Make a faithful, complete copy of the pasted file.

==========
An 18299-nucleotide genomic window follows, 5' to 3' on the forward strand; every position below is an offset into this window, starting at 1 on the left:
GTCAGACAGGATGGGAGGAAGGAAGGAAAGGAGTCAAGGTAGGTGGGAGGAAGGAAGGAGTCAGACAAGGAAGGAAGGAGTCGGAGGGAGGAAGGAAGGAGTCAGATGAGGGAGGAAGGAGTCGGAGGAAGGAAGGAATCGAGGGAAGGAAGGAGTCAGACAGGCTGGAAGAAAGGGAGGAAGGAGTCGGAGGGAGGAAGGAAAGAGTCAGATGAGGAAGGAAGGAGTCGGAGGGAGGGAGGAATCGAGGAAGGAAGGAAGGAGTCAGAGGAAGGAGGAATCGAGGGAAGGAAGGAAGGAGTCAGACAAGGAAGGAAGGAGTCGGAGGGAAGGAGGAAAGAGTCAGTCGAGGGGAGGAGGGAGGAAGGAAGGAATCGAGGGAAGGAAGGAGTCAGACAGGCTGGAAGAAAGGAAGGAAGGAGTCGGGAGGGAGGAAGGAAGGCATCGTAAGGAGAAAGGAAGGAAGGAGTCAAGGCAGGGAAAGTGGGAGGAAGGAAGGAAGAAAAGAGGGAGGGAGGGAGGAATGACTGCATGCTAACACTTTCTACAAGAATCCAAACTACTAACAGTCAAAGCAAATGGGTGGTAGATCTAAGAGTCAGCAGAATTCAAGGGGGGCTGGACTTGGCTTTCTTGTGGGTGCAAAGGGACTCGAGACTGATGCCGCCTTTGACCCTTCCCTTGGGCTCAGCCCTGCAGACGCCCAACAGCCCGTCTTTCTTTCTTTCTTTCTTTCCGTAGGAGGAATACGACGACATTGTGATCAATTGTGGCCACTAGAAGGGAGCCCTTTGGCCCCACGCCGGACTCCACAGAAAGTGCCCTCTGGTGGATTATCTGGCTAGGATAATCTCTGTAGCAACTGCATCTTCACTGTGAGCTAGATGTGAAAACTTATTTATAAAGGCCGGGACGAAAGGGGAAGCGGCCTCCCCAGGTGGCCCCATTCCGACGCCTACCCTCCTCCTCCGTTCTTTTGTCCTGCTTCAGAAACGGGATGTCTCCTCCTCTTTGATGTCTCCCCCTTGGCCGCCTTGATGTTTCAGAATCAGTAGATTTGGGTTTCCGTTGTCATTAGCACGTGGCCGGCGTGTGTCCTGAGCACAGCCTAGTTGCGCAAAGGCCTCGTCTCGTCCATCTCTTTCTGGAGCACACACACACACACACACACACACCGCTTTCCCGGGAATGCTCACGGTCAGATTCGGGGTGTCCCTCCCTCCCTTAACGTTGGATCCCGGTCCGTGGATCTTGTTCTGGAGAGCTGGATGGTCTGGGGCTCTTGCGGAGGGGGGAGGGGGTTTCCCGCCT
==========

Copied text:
An 18299-nucleotide genomic window follows, 5' to 3' on the forward strand; every position below is an offset into this window, starting at 1 on the left:
GTCAGACAGGATGGGAGGAAGGAAGGAAAGGAGTCAAGGTAGGTGGGAGGAAGGAAGGAGTCAGACAAGGAAGGAAGGAGTCGGAGGGAGGAAGGAAGGAGTCAGATGAGGGAGGAAGGAGTCGGAGGAAGGAAGGAATCGAGGGAAGGAAGGAGTCAGACAGGCTGGAAGAAAGGGAGGAAGGAGTCGGAGGGAGGAAGGAAAGAGTCAGATGAGGAAGGAAGGAGTCGGAGGGAGGGAGGAATCGAGGAAGGAAGGAAGGAGTCAGAGGAAGGAGGAATCGAGGGAAGGAAGGAAGGAGTCAGACAAGGAAGGAAGGAGTCGGAGGGAAGGAGGAAAGAGTCAGTCGAGGGGAGGAGGGAGGAAGGAAGGAATCGAGGGAAGGAAGGAGTCAGACAGGCTGGAAGAAAGGAAGGAAGGAGTCGGGAGGGAGGAAGGAAGGCATCGTAAGGAGAAAGGAAGGAAGGAGTCAAGGCAGGGAAAGTGGGAGGAAGGAAGGAAGAAAAGAGGGAGGGAGGGAGGAATGACTGCATGCTAACACTTTCTACAAGAATCCAAACTACTAACAGTCAAAGCAAATGGGTGGTAGATCTAAGAGTCAGCAGAATTCAAGGGGGGCTGGACTTGGCTTTCTTGTGGGTGCAAAGGGACTCGAGACTGATGCCGCCTTTGACCCTTCCCTTGGGCTCAGCCCTGCAGACGCCCAACAGCCCGTCTTTCTTTCTTTCTTTCTTTCCGTAGGAGGAATACGACGACATTGTGATCAATTGTGGCCACTAGAAGGGAGCCCTTTGGCCCCACGCCGGACTCCACAGAAAGTGCCCTCTGGTGGATTATCTGGCTAGGATAATCTCTGTAGCAACTGCATCTTCACTGTGAGCTAGATGTGAAAACTTATTTATAAAGGCCGGGACGAAAGGGGAAGCGGCCTCCCCAGGTGGCCCCATTCCGACGCCTACCCTCCTCCTCCGTTCTTTTGTCCTGCTTCAGAAACGGGATGTCTCCTCCTCTTTGATGTCTCCCCCTTGGCCGCCTTGATGTTTCAGAATCAGTAGATTTGGGTTTCCGTTGTCATTAGCACGTGGCCGGCGTGTGTCCTGAGCACAGCCTAGTTGCGCAAAGGCCTCGTCTCGTCCATCTCTTTCTGGAGCACACACACACACACACACACACACCGCTTTCCCGGGAATGCTCACGGTCAGATTCGGGGTGTCCCTCCCTCCCTTAACGTTGGATCCCGGTCCGTGGATCTTGTTCTGGAGAGCTGGATGGTCTGGGGCTCTTGCGGAGGGGGGAGGGGGTTTCCCGCCT